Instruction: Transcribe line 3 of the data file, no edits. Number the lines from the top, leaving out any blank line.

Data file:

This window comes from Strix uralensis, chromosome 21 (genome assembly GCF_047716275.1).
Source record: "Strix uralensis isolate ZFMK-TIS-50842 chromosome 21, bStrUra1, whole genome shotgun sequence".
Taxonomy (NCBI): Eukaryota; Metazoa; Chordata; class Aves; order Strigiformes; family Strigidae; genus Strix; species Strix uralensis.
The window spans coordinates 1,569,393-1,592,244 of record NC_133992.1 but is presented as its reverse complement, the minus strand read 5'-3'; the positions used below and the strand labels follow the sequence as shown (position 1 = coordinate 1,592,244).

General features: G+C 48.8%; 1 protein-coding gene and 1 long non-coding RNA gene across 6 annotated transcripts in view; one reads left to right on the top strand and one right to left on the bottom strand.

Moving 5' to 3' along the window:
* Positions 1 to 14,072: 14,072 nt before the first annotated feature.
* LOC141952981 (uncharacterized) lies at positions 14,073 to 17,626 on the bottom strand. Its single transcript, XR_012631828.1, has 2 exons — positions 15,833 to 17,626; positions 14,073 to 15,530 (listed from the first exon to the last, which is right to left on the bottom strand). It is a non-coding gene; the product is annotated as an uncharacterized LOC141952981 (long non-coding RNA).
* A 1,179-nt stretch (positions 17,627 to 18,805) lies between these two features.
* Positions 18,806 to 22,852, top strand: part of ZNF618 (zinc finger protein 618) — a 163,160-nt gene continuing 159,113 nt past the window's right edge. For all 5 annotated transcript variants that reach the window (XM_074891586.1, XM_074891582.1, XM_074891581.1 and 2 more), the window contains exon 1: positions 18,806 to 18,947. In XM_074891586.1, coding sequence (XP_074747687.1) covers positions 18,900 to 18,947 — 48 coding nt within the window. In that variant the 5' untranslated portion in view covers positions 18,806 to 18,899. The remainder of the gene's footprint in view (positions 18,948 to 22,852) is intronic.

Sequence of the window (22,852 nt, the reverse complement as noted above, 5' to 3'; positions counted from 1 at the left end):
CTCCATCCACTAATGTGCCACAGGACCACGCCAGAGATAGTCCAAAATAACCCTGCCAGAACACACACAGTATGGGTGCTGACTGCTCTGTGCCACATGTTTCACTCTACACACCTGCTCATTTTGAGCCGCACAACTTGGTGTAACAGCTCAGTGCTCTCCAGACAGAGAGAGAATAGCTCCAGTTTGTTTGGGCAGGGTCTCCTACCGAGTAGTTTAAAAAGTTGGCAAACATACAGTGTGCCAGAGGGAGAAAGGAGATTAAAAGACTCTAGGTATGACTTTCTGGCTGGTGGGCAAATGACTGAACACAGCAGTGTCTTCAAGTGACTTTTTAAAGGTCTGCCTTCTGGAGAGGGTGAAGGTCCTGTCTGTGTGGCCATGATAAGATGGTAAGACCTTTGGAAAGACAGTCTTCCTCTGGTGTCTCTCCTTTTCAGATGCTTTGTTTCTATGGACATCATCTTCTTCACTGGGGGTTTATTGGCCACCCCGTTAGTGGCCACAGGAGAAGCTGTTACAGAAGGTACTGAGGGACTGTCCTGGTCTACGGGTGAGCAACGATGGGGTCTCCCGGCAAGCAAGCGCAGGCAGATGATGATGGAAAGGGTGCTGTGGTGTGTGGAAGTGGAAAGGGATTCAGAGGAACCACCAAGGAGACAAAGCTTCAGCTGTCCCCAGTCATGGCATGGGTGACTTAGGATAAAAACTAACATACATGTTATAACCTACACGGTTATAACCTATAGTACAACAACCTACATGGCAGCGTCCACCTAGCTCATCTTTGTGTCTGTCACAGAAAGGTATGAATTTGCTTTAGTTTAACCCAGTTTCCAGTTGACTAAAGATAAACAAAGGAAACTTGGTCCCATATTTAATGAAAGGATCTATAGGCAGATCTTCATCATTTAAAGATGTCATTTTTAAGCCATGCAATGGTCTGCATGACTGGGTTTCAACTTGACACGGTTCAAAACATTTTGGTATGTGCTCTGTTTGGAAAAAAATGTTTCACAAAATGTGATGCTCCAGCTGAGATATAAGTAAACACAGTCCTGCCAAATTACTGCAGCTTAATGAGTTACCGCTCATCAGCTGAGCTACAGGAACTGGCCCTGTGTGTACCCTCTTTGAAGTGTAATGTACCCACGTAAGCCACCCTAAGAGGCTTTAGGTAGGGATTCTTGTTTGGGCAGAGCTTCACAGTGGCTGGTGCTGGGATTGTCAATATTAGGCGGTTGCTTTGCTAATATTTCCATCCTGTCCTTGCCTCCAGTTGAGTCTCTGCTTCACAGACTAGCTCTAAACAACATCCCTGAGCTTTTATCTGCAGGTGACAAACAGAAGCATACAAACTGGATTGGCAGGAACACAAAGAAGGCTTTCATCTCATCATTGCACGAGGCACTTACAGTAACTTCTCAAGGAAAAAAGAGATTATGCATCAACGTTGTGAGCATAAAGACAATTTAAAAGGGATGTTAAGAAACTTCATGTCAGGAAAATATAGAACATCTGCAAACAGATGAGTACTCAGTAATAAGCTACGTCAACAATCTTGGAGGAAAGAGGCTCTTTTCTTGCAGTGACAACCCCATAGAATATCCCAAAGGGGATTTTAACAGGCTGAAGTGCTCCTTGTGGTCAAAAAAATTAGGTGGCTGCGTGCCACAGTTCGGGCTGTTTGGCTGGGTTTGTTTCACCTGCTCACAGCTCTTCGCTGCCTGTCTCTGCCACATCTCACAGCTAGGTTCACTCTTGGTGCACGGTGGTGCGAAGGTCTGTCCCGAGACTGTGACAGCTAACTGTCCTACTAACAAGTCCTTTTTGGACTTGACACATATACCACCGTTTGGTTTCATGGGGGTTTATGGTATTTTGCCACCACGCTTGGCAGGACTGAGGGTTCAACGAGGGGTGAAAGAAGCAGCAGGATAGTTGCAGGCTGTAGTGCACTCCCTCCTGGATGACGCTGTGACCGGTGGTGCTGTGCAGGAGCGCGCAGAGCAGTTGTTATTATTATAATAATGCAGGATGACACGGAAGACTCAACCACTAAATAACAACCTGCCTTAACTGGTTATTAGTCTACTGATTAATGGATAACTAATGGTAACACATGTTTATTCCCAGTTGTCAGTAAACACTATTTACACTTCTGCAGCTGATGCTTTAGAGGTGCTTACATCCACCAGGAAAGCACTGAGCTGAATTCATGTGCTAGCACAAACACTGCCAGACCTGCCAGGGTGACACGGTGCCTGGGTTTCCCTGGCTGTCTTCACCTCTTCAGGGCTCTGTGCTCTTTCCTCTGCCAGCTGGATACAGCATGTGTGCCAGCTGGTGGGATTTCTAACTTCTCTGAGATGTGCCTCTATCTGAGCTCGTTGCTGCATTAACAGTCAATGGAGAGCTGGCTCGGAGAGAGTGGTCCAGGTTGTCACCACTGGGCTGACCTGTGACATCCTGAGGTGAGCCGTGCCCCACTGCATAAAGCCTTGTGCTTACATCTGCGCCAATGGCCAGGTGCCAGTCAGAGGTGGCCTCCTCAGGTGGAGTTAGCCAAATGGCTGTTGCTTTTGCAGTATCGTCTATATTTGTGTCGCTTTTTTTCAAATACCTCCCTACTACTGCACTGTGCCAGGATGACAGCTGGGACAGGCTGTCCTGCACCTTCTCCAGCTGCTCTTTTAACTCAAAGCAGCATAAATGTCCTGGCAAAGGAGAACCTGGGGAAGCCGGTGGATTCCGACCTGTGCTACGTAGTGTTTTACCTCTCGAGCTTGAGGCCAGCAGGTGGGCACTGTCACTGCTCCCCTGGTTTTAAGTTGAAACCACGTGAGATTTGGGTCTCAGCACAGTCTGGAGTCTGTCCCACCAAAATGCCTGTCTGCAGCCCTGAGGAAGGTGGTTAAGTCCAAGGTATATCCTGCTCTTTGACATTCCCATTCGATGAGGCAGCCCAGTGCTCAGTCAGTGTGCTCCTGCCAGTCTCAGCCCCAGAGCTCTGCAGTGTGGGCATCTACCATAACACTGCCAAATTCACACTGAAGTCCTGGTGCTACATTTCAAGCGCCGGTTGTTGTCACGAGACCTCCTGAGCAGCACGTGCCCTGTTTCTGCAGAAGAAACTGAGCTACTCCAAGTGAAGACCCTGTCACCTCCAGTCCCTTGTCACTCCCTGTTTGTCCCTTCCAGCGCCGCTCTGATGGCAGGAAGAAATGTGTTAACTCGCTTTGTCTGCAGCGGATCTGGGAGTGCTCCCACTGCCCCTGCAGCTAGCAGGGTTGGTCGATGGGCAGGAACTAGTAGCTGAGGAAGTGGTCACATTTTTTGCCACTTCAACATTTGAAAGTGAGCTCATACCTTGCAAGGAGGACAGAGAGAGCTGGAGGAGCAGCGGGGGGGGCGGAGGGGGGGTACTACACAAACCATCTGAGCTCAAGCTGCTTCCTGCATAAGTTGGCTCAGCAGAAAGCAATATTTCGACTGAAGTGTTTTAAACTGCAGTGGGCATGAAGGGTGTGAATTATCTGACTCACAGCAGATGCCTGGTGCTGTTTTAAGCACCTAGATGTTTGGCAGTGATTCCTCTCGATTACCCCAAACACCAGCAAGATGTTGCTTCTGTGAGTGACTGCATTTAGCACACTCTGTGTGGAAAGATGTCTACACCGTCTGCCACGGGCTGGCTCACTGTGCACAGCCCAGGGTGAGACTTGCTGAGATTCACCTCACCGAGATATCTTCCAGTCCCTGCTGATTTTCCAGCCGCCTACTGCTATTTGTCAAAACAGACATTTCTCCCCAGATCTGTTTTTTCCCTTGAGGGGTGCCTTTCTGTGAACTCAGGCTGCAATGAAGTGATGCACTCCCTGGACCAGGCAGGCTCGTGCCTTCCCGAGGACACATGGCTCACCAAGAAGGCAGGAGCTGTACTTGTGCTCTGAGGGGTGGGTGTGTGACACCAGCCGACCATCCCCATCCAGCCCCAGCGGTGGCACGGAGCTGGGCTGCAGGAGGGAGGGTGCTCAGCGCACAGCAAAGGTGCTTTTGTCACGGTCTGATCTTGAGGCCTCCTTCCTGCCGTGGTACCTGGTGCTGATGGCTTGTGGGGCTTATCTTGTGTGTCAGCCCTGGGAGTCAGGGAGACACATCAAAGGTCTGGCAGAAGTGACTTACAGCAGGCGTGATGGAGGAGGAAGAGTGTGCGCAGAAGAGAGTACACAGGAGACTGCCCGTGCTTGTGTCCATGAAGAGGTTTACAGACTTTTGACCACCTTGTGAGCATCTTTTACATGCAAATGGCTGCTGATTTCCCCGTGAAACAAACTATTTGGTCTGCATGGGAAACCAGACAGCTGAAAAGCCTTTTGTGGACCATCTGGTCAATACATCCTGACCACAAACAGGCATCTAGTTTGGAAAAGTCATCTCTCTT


Taxonomy (NCBI): Eukaryota; Metazoa; Chordata; class Aves; order Strigiformes; family Strigidae; genus Strix; species Strix uralensis.